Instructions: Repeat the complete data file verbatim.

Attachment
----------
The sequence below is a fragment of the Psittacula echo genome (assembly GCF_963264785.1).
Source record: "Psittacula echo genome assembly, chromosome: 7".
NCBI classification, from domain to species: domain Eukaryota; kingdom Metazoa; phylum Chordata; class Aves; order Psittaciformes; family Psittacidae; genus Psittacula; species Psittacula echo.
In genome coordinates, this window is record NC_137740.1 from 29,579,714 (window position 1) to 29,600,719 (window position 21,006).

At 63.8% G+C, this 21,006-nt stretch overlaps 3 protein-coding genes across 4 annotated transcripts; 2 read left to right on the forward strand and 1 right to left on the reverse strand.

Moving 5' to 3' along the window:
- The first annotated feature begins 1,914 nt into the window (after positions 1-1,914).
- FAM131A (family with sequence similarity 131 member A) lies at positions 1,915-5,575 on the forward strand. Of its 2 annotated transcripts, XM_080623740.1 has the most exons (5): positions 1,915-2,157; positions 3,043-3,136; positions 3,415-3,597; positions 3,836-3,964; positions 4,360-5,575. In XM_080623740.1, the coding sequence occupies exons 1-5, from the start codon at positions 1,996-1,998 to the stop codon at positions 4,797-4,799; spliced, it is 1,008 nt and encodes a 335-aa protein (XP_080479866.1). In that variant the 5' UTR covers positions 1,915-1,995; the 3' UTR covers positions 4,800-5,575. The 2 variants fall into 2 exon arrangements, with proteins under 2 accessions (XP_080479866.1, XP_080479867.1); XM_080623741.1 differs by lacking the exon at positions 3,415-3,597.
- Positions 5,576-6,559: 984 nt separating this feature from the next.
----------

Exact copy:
The sequence below is a fragment of the Psittacula echo genome (assembly GCF_963264785.1).
Source record: "Psittacula echo genome assembly, chromosome: 7".
NCBI classification, from domain to species: domain Eukaryota; kingdom Metazoa; phylum Chordata; class Aves; order Psittaciformes; family Psittacidae; genus Psittacula; species Psittacula echo.
In genome coordinates, this window is record NC_137740.1 from 29,579,714 (window position 1) to 29,600,719 (window position 21,006).

At 63.8% G+C, this 21,006-nt stretch overlaps 3 protein-coding genes across 4 annotated transcripts; 2 read left to right on the forward strand and 1 right to left on the reverse strand.

Moving 5' to 3' along the window:
- The first annotated feature begins 1,914 nt into the window (after positions 1-1,914).
- FAM131A (family with sequence similarity 131 member A) lies at positions 1,915-5,575 on the forward strand. Of its 2 annotated transcripts, XM_080623740.1 has the most exons (5): positions 1,915-2,157; positions 3,043-3,136; positions 3,415-3,597; positions 3,836-3,964; positions 4,360-5,575. In XM_080623740.1, the coding sequence occupies exons 1-5, from the start codon at positions 1,996-1,998 to the stop codon at positions 4,797-4,799; spliced, it is 1,008 nt and encodes a 335-aa protein (XP_080479866.1). In that variant the 5' UTR covers positions 1,915-1,995; the 3' UTR covers positions 4,800-5,575. The 2 variants fall into 2 exon arrangements, with proteins under 2 accessions (XP_080479866.1, XP_080479867.1); XM_080623741.1 differs by lacking the exon at positions 3,415-3,597.
- Positions 5,576-6,559: 984 nt separating this feature from the next.